The theme for this blog was going to be about my urge to write. I’ve always had that inner drive since childhood when I composed endless poems and short stories – and now the trait lives on in my nieces Emma (11) and Julia (nearly 7) who are exactly the same!
But then I remembered my mother’s much-loved correspondence magazine and decided to focus the blog on another means of self expression; the art of writing letters.
When I was a baby in the 1960s, at a time when new mums rarely had jobs, my mother saw an advertisement in a magazine called ‘Parents’ for other young mums to join a correspondence circle. Today the equivalent would be a mini Mumsnet! Seven new ‘friends’ were selected by the person who had placed the ad and they agreed a system for the correspondence circle to work.
Person 1 would write a long letter in a large spiral-bound notebook which she then posted to person 2 who repeated the process, forwarding it to person 3 until it finally returned to person 1. At that point, person 1 would tear out her first letter and write a new one in the notebook so that circulation could start again. They took it in turns to buy a new notebook when necessary.
Ironically, the woman who initiated the idea soon dropped out – maybe realising she’d started something she was reluctant to commit time to – but the other seven young mums embraced it with enthusiasm. The mag, as it came to be known, was born.
I well remember my mother’s thrilled cry – ‘the mag’s here’ – when it landed on our mat several times a year. The correspondents were from as far afield as the Lake District, Hampshire, the Midlands and the South East and for many years they never met in person. Once they were retired, they started having girls’ weekends away which all seven of them always loved attending.
As a child I witnessed my mother’s absorption in the lives of these friends – bearing in mind she’d never met them at that point – and the fact that ‘the mag’ became a sort of confessional for the women who were bringing up families, going through the pain of separation or divorce, parents’ deaths, illnesses of family or loved ones. I think it was a vital outlet for their feelings, their hopes and aspirations, their worries and fears.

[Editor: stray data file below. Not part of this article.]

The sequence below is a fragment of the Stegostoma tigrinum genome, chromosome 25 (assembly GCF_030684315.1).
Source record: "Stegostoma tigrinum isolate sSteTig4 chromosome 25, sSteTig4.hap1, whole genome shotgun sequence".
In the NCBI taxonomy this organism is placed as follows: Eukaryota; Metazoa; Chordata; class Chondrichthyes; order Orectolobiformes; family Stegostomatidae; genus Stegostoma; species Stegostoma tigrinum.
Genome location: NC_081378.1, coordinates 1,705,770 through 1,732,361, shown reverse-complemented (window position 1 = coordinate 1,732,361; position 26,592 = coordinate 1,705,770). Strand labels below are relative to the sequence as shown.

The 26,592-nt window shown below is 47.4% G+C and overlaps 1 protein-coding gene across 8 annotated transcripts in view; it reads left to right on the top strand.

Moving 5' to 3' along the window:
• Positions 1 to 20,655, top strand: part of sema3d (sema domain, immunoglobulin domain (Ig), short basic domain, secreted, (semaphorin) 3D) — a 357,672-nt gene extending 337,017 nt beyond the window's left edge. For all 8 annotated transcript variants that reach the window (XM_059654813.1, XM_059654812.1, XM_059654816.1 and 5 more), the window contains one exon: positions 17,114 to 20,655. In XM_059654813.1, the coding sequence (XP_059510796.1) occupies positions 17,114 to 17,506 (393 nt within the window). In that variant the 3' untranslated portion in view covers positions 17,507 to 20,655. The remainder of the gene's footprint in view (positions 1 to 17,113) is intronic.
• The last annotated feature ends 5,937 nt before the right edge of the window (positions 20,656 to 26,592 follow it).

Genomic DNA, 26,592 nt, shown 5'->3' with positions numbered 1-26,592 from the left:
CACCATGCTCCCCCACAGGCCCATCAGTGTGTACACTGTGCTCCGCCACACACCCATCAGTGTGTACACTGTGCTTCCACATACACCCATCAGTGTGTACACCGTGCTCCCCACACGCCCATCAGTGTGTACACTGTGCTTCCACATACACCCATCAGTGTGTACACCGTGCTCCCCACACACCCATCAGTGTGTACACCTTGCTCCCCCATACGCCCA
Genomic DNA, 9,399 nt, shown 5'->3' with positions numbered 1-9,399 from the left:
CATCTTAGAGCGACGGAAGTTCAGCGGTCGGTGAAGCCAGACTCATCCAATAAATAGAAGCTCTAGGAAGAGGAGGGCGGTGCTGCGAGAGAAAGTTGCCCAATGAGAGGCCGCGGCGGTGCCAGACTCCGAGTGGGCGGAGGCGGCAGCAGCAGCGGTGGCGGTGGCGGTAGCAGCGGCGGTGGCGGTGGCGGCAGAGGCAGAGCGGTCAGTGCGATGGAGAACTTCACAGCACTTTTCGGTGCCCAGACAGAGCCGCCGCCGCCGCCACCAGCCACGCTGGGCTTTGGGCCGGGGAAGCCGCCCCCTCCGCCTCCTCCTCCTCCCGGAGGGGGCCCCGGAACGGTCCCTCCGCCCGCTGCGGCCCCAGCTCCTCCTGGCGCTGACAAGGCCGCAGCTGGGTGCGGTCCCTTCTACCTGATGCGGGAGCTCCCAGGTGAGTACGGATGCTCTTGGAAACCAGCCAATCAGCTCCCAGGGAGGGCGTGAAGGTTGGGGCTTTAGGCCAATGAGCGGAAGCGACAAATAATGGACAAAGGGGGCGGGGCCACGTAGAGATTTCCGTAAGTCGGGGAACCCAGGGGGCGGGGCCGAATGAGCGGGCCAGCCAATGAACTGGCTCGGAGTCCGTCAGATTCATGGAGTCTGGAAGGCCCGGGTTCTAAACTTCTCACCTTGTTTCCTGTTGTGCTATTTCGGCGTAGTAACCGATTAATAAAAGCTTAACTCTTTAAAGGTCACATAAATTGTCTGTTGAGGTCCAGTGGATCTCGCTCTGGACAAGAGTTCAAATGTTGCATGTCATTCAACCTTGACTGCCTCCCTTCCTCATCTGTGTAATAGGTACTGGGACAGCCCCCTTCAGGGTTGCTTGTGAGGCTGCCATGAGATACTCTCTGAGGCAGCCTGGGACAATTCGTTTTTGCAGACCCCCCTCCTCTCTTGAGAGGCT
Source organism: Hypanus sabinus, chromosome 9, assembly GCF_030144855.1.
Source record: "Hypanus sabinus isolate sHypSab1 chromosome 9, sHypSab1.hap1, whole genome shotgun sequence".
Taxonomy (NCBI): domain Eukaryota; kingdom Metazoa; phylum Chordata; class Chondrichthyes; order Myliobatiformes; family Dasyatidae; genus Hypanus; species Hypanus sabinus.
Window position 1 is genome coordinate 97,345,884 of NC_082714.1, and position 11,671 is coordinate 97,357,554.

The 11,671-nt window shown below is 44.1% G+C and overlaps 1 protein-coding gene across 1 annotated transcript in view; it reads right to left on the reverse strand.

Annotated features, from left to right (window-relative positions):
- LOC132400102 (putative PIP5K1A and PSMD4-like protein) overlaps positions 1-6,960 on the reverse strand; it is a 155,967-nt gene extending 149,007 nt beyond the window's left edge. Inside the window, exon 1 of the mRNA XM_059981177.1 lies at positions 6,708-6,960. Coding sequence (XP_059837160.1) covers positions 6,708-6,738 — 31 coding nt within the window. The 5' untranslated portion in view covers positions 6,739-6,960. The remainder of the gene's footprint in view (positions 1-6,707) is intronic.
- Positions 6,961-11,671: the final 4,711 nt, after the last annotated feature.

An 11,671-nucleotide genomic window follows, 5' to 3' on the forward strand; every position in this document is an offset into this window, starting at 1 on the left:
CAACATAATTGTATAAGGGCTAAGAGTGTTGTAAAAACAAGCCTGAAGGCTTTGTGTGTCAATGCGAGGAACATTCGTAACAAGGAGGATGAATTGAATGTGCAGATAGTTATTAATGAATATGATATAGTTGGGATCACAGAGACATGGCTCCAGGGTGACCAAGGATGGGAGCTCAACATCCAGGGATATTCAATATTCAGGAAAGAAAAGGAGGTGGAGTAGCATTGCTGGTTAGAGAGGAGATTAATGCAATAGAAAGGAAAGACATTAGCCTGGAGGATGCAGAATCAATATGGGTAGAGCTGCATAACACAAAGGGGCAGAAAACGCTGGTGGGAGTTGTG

One woman detailed the discovery of her husband’s affair in heartbreaking detail, begging the correspondence circle friends for help and advice. The naked pain and desperation were evident in her letter and they all telephoned her to offer support but also wrote long, heartfelt replies in the mag. At other, happier times there were photos included of weddings, grandchildren and holidays.
My memory of the mag are of how much joy and pleasure it brought my mother and what a huge part it played in her life. At a time when there was no easy way to share feelings, it must have offered a vital connection to other women going through the same experiences of marriage and motherhood, many of them probably feeling isolated in their own way.
Oddly, the mag has played an important role in my own life too. When I was nearly 11, one of the mag correspondents – Betty – wrote that her daughter Joanna was seeking a pen pal. As soon as my mother suggested me as a candidate, Jo and I tentatively started writing to each other. We were two months apart in age and both loved reading books and writing letters.
Buying stationery for my correspondence to Jo soon became a regular habit; at one point we were writing to each other three times a week, desperate to share our thoughts and news of what was happening in our lives. I just wish I’d kept all those luridly coloured letters.
Happily, more than 40 years later we’re still the best of friends, having finally exchanged letter writing for emailing and meeting in person.
The sharing of memories, aspirations and anxieties are key to making friendships and I rue the loss of letter writing as a method of communicating. I do still write to my aunt in the USA – who can no longer use a computer and loves to have letters read out to her – but I miss the days of friends contacting me via the post. Receiving a hand written letter is a rare treat.
When my lovely mother died in 2012, I found amongst her papers many of her old letters from the mag which, having torn them from the notebooks, she’d kept as reminders of what had happened in her life. It took quite a time before I plucked up the courage to go through them – it was too upsetting to hear my mum’s voice in every word – but in the end I read them.
Her pride and interest in her family and her work (she was a teacher), her love of dogs and the countryside and of course her beloved football team Manchester City all shone through. Although I shed many a tear on reading them, I was so glad I did; they formed a sort of personal history of my mum and my own family.
Two of the original seven correspondents from the mag have sadly passed away but the remaining five still write to each other, faithfully circulating their notebooks around the country at a time when that personal contact is probably extra important and special.
Joanna and I are always threatening to write a book based on the mag and the bond between our mothers which started in such a special way and led to our own lifelong friendship. We’ve been through so much together as friends, as did our mothers – and those connections were formed via the crucial love of writing.